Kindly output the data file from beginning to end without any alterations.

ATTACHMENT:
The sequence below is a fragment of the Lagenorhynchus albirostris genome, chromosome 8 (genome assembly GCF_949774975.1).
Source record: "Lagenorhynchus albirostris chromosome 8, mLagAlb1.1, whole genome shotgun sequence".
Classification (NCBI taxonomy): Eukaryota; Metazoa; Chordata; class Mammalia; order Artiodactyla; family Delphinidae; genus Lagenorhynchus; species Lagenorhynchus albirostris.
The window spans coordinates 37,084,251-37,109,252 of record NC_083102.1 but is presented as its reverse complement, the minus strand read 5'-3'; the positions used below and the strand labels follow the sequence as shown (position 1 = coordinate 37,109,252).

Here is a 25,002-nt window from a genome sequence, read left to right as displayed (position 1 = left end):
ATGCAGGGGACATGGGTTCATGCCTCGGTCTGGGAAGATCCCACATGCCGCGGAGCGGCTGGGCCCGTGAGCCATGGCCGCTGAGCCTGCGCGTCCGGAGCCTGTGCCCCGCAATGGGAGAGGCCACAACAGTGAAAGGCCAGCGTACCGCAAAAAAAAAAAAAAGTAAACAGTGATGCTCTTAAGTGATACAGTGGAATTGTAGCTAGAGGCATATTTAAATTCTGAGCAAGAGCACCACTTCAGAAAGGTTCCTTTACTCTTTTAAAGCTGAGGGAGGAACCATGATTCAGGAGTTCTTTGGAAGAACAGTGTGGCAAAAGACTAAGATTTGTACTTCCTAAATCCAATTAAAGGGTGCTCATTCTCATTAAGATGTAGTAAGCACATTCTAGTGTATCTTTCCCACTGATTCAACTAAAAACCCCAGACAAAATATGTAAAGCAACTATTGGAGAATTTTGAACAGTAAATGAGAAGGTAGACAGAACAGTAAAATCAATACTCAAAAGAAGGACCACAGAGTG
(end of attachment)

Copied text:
The sequence below is a fragment of the Lagenorhynchus albirostris genome, chromosome 8 (genome assembly GCF_949774975.1).
Source record: "Lagenorhynchus albirostris chromosome 8, mLagAlb1.1, whole genome shotgun sequence".
Classification (NCBI taxonomy): Eukaryota; Metazoa; Chordata; class Mammalia; order Artiodactyla; family Delphinidae; genus Lagenorhynchus; species Lagenorhynchus albirostris.
The window spans coordinates 37,084,251-37,109,252 of record NC_083102.1 but is presented as its reverse complement, the minus strand read 5'-3'; the positions used below and the strand labels follow the sequence as shown (position 1 = coordinate 37,109,252).

Here is a 25,002-nt window from a genome sequence, read left to right as displayed (position 1 = left end):
ATGCAGGGGACATGGGTTCATGCCTCGGTCTGGGAAGATCCCACATGCCGCGGAGCGGCTGGGCCCGTGAGCCATGGCCGCTGAGCCTGCGCGTCCGGAGCCTGTGCCCCGCAATGGGAGAGGCCACAACAGTGAAAGGCCAGCGTACCGCAAAAAAAAAAAAAAGTAAACAGTGATGCTCTTAAGTGATACAGTGGAATTGTAGCTAGAGGCATATTTAAATTCTGAGCAAGAGCACCACTTCAGAAAGGTTCCTTTACTCTTTTAAAGCTGAGGGAGGAACCATGATTCAGGAGTTCTTTGGAAGAACAGTGTGGCAAAAGACTAAGATTTGTACTTCCTAAATCCAATTAAAGGGTGCTCATTCTCATTAAGATGTAGTAAGCACATTCTAGTGTATCTTTCCCACTGATTCAACTAAAAACCCCAGACAAAATATGTAAAGCAACTATTGGAGAATTTTGAACAGTAAATGAGAAGGTAGACAGAACAGTAAAATCAATACTCAAAAGAAGGACCACAGAGTG